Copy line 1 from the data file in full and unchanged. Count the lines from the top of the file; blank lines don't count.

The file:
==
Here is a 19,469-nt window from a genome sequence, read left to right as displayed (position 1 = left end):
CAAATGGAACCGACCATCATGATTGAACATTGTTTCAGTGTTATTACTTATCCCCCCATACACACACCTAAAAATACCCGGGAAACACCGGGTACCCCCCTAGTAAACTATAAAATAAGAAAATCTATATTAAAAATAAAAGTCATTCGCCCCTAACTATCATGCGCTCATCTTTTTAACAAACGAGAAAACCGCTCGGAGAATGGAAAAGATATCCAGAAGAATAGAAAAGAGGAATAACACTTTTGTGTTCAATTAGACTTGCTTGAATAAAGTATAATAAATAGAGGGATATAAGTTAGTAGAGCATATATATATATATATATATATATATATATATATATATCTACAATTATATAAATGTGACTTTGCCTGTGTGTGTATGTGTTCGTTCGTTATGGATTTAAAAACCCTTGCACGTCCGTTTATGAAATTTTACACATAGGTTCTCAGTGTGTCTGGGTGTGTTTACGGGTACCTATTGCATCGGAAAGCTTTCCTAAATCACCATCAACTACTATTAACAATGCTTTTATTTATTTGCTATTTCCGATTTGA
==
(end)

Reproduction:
Here is a 19,469-nt window from a genome sequence, read left to right as displayed (position 1 = left end):